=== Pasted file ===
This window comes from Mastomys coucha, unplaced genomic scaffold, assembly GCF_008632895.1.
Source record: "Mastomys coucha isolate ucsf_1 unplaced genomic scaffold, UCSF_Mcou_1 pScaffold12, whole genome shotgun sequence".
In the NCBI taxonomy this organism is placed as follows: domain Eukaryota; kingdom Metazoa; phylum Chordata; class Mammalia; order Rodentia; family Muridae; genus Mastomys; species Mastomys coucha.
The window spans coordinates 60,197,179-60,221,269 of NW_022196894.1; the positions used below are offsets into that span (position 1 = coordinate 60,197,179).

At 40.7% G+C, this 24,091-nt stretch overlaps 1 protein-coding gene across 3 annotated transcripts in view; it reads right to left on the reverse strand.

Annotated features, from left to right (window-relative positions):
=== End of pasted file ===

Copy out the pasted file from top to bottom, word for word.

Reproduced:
This window comes from Mastomys coucha, unplaced genomic scaffold, assembly GCF_008632895.1.
Source record: "Mastomys coucha isolate ucsf_1 unplaced genomic scaffold, UCSF_Mcou_1 pScaffold12, whole genome shotgun sequence".
In the NCBI taxonomy this organism is placed as follows: domain Eukaryota; kingdom Metazoa; phylum Chordata; class Mammalia; order Rodentia; family Muridae; genus Mastomys; species Mastomys coucha.
The window spans coordinates 60,197,179-60,221,269 of NW_022196894.1; the positions used below are offsets into that span (position 1 = coordinate 60,197,179).

At 40.7% G+C, this 24,091-nt stretch overlaps 1 protein-coding gene across 3 annotated transcripts in view; it reads right to left on the reverse strand.

Annotated features, from left to right (window-relative positions):